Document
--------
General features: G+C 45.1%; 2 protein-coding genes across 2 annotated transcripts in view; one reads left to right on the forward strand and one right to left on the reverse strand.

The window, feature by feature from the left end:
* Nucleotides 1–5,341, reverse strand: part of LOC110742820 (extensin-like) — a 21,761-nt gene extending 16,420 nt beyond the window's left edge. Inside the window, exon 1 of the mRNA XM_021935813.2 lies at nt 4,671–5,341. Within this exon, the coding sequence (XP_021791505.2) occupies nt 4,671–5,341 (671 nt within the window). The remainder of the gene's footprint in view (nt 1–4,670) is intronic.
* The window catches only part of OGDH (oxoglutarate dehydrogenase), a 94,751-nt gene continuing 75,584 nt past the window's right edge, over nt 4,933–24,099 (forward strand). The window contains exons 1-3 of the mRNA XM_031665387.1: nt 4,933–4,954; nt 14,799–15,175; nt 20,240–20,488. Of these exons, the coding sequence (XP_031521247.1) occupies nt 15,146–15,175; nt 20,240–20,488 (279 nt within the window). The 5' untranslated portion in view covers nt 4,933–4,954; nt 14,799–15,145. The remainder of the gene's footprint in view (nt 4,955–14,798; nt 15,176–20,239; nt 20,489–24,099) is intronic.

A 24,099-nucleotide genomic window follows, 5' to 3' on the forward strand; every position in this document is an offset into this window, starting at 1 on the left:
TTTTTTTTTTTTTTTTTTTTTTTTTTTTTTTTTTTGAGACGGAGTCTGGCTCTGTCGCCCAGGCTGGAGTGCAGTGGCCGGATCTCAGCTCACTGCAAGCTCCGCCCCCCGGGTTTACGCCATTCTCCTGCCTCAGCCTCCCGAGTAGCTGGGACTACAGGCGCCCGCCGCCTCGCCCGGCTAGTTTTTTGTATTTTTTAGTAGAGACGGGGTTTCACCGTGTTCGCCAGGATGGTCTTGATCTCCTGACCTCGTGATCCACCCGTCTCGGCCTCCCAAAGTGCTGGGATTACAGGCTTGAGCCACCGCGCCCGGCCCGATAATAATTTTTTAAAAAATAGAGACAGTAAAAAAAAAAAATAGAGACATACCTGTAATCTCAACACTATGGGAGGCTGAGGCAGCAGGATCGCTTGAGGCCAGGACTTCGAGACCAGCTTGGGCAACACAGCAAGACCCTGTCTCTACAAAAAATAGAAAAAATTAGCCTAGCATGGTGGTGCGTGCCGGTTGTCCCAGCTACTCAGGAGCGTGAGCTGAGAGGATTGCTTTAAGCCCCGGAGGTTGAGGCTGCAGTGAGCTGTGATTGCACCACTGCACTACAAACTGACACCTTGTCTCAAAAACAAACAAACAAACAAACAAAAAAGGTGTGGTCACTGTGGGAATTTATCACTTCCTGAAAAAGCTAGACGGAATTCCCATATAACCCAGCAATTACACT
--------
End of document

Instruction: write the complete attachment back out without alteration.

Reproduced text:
General features: G+C 45.1%; 2 protein-coding genes across 2 annotated transcripts in view; one reads left to right on the forward strand and one right to left on the reverse strand.

The window, feature by feature from the left end:
* Nucleotides 1–5,341, reverse strand: part of LOC110742820 (extensin-like) — a 21,761-nt gene extending 16,420 nt beyond the window's left edge. Inside the window, exon 1 of the mRNA XM_021935813.2 lies at nt 4,671–5,341. Within this exon, the coding sequence (XP_021791505.2) occupies nt 4,671–5,341 (671 nt within the window). The remainder of the gene's footprint in view (nt 1–4,670) is intronic.
* The window catches only part of OGDH (oxoglutarate dehydrogenase), a 94,751-nt gene continuing 75,584 nt past the window's right edge, over nt 4,933–24,099 (forward strand). The window contains exons 1-3 of the mRNA XM_031665387.1: nt 4,933–4,954; nt 14,799–15,175; nt 20,240–20,488. Of these exons, the coding sequence (XP_031521247.1) occupies nt 15,146–15,175; nt 20,240–20,488 (279 nt within the window). The 5' untranslated portion in view covers nt 4,933–4,954; nt 14,799–15,145. The remainder of the gene's footprint in view (nt 4,955–14,798; nt 15,176–20,239; nt 20,489–24,099) is intronic.

A 24,099-nucleotide genomic window follows, 5' to 3' on the forward strand; every position in this document is an offset into this window, starting at 1 on the left:
TTTTTTTTTTTTTTTTTTTTTTTTTTTTTTTTTTTGAGACGGAGTCTGGCTCTGTCGCCCAGGCTGGAGTGCAGTGGCCGGATCTCAGCTCACTGCAAGCTCCGCCCCCCGGGTTTACGCCATTCTCCTGCCTCAGCCTCCCGAGTAGCTGGGACTACAGGCGCCCGCCGCCTCGCCCGGCTAGTTTTTTGTATTTTTTAGTAGAGACGGGGTTTCACCGTGTTCGCCAGGATGGTCTTGATCTCCTGACCTCGTGATCCACCCGTCTCGGCCTCCCAAAGTGCTGGGATTACAGGCTTGAGCCACCGCGCCCGGCCCGATAATAATTTTTTAAAAAATAGAGACAGTAAAAAAAAAAAATAGAGACATACCTGTAATCTCAACACTATGGGAGGCTGAGGCAGCAGGATCGCTTGAGGCCAGGACTTCGAGACCAGCTTGGGCAACACAGCAAGACCCTGTCTCTACAAAAAATAGAAAAAATTAGCCTAGCATGGTGGTGCGTGCCGGTTGTCCCAGCTACTCAGGAGCGTGAGCTGAGAGGATTGCTTTAAGCCCCGGAGGTTGAGGCTGCAGTGAGCTGTGATTGCACCACTGCACTACAAACTGACACCTTGTCTCAAAAACAAACAAACAAACAAACAAAAAAGGTGTGGTCACTGTGGGAATTTATCACTTCCTGAAAAAGCTAGACGGAATTCCCATATAACCCAGCAATTACACT